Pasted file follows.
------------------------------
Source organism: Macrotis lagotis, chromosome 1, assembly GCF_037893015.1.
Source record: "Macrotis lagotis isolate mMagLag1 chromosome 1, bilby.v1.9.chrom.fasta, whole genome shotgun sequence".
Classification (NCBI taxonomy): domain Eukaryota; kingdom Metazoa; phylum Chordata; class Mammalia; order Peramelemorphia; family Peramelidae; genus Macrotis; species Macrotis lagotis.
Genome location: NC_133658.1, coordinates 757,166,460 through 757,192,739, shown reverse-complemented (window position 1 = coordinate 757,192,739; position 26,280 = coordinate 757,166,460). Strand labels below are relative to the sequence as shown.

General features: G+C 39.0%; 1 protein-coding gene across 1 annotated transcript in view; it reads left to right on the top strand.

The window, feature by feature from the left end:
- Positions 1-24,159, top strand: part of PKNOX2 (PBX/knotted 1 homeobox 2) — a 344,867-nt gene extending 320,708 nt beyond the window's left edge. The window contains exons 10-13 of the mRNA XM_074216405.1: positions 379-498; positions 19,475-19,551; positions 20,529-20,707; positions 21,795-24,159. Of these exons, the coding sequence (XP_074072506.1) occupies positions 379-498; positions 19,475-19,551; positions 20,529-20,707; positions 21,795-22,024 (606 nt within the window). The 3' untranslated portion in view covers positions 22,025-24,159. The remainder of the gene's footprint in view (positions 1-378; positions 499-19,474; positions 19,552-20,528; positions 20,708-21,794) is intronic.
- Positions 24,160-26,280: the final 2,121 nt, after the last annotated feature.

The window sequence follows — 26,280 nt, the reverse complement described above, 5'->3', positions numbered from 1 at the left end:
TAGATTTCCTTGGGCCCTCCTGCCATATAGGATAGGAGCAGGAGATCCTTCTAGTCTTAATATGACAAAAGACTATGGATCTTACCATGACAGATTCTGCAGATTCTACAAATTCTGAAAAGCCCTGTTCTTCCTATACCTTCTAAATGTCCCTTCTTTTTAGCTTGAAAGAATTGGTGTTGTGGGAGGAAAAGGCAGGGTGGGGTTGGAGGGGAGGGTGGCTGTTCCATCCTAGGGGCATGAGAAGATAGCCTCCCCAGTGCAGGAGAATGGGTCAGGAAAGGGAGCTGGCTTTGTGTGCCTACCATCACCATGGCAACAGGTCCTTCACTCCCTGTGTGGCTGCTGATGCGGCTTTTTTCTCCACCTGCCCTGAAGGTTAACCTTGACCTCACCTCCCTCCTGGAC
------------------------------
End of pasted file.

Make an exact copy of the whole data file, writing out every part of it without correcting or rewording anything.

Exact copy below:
Source organism: Macrotis lagotis, chromosome 1, assembly GCF_037893015.1.
Source record: "Macrotis lagotis isolate mMagLag1 chromosome 1, bilby.v1.9.chrom.fasta, whole genome shotgun sequence".
Classification (NCBI taxonomy): domain Eukaryota; kingdom Metazoa; phylum Chordata; class Mammalia; order Peramelemorphia; family Peramelidae; genus Macrotis; species Macrotis lagotis.
Genome location: NC_133658.1, coordinates 757,166,460 through 757,192,739, shown reverse-complemented (window position 1 = coordinate 757,192,739; position 26,280 = coordinate 757,166,460). Strand labels below are relative to the sequence as shown.

General features: G+C 39.0%; 1 protein-coding gene across 1 annotated transcript in view; it reads left to right on the top strand.

The window, feature by feature from the left end:
- Positions 1-24,159, top strand: part of PKNOX2 (PBX/knotted 1 homeobox 2) — a 344,867-nt gene extending 320,708 nt beyond the window's left edge. The window contains exons 10-13 of the mRNA XM_074216405.1: positions 379-498; positions 19,475-19,551; positions 20,529-20,707; positions 21,795-24,159. Of these exons, the coding sequence (XP_074072506.1) occupies positions 379-498; positions 19,475-19,551; positions 20,529-20,707; positions 21,795-22,024 (606 nt within the window). The 3' untranslated portion in view covers positions 22,025-24,159. The remainder of the gene's footprint in view (positions 1-378; positions 499-19,474; positions 19,552-20,528; positions 20,708-21,794) is intronic.
- Positions 24,160-26,280: the final 2,121 nt, after the last annotated feature.

The window sequence follows — 26,280 nt, the reverse complement described above, 5'->3', positions numbered from 1 at the left end:
TAGATTTCCTTGGGCCCTCCTGCCATATAGGATAGGAGCAGGAGATCCTTCTAGTCTTAATATGACAAAAGACTATGGATCTTACCATGACAGATTCTGCAGATTCTACAAATTCTGAAAAGCCCTGTTCTTCCTATACCTTCTAAATGTCCCTTCTTTTTAGCTTGAAAGAATTGGTGTTGTGGGAGGAAAAGGCAGGGTGGGGTTGGAGGGGAGGGTGGCTGTTCCATCCTAGGGGCATGAGAAGATAGCCTCCCCAGTGCAGGAGAATGGGTCAGGAAAGGGAGCTGGCTTTGTGTGCCTACCATCACCATGGCAACAGGTCCTTCACTCCCTGTGTGGCTGCTGATGCGGCTTTTTTCTCCACCTGCCCTGAAGGTTAACCTTGACCTCACCTCCCTCCTGGAC